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Keith McDonald

August 24th, 2015

Rajapaksa defeat marks end to civil war in Sri Lanka. Interview with Rajesh Venugopal

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Estimated reading time: 5 minutes

Keith McDonald

August 24th, 2015

Rajapaksa defeat marks end to civil war in Sri Lanka. Interview with Rajesh Venugopal

1 comment

Estimated reading time: 5 minutes

On Tuesday 18 August, former Sri Lankan President Mahinda Rajapaksa conceded defeat in his bid to become Prime Minister. To LSE’s Dr Rajesh Venugopal, who specialises in ethnic conflict and South Asia, this defeat marks a definitive end to the nation’s civil war.

The following interview with Nikhil Lakshman (originally published on discusses Rajapaksa’s future in Sri Lankan politics, the island’s relationship with India and China under the Maithripala Sirisena-Ranil Wickremesinghe administration, and a possible reconciliation with the Tamil minority.


You told the BBC on Tuesday night that the Sri Lanka parliamentary election result was the real end of the country’s civil war. What did you mean by that? What did this result achieve for the island that the military triumph in May 2009 did not? What damage did the Rajapaksa years inflict on Sri Lanka? How can these be reversed?

The civil war ended in 2009, but in many ways the war mentality carried on under Rajapaksa through the rest of his term in office. There continued to be a heavy military presence in the north-east, high levels of monitoring and control, and a culture of authoritarian impunity. The Rajapaksa government also failed to engage in any serious process of political engagement or reconciliation with the Tamils.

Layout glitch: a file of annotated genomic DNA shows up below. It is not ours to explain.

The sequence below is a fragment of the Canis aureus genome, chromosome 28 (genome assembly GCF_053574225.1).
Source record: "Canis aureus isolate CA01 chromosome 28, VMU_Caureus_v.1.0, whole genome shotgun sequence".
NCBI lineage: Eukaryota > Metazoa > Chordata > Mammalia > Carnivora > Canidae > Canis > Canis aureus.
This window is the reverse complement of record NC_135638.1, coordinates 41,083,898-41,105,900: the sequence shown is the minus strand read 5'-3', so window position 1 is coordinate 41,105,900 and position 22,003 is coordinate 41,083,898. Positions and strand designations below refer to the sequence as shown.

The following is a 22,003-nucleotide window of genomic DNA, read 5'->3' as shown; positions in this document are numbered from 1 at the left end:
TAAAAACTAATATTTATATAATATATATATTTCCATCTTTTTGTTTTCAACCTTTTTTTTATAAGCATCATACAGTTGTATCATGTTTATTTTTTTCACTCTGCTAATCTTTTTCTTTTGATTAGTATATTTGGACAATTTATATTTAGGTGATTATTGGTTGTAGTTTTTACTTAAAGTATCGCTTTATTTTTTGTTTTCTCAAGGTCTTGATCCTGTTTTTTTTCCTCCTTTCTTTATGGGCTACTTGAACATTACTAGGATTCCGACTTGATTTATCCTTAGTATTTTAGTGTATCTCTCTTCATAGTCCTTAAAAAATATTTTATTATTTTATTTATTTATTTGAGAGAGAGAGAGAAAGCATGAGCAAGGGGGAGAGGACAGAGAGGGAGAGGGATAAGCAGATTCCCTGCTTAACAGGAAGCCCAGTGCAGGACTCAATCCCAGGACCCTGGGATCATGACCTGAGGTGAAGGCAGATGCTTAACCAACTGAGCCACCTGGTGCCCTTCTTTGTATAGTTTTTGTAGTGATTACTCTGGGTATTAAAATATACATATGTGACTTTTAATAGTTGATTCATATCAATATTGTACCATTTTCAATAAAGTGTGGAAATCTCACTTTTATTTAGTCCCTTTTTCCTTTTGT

For all these reasons, Sri Lanka was never able to move on while the war-related government was still in charge.

Rajapaksa himself was such a polarising figure, and so deeply unpopular with the minorities that the simple fact of his election defeat has itself helped to dissipate tensions and significantly improve the atmosphere.

Going forward, there is a need for the government of Sirisena-Wickremesinghe to actually move beyond the war – and this will happen if they demilitarise the north-east, restore full civil liberties in practice in those areas, engage in a meaningful process to address the ethnic conflict, ensure accountability for abuses, and effect reconciliation.

Were you surprised by the election result? Did you think Mr Rajapaksa had a real chance of victory given the fact that he is still popular in many parts of the country and seems to dominate the landscape – literally and metaphorically – in a way that his successor has been unable to do? Why do you think he lost, in January and this week?

The election result was not particularly surprising, although it was definitely not a foregone conclusion. The real surprise was in January when Rajapaksa called a snap presidential election, and then lost it.

This time, Rajapaksa suffered a further 5% loss of his vote share since January, so the downward trend has continued.

His steady loss of support since the high point in the 2010 election has been for three reasons. First, his popularity in 2010 was largely a result of euphoria over the recently won war. That effect has dissipated over time.

Secondly, he has very low levels of support from the ethnic and religious minorities, who amount to almost one third of the population. This means that in order to win elections, he needed to win almost two-thirds of the Sinhala Buddhist vote, whereas this share has steadily gone down since 2010.

Thirdly, his government gained a reputation as corrupt and deeply authoritarian, with power concentrated excessively in his own family.

Were the Sri Lankan people willing to put aside the economic gains the country seems to have made in the Rajapaksa years for a truly democratic alternative, where fear didn’t dominate the discourse? Were ordinary Sri Lankans in your assessment fed up of the Rajapaksa family, their alleged corruption, and their contempt for democratic process?

Yes, there were economic gains made in the Rajapaksa years, but some of this has been the bounce-back effect of the end of the war, and the result of a debt-fueled infrastructure spending boom.

There has been a lot of economic growth and reconstruction under his regime, but this has also created economic costs that the future government will have to face. But economic issues were not that significant in this election.

There has been broad support for ‘yahapalanaya‘ or good governance reforms that has been the central agenda item and slogan of the Sirisena-Wickremesinghe government.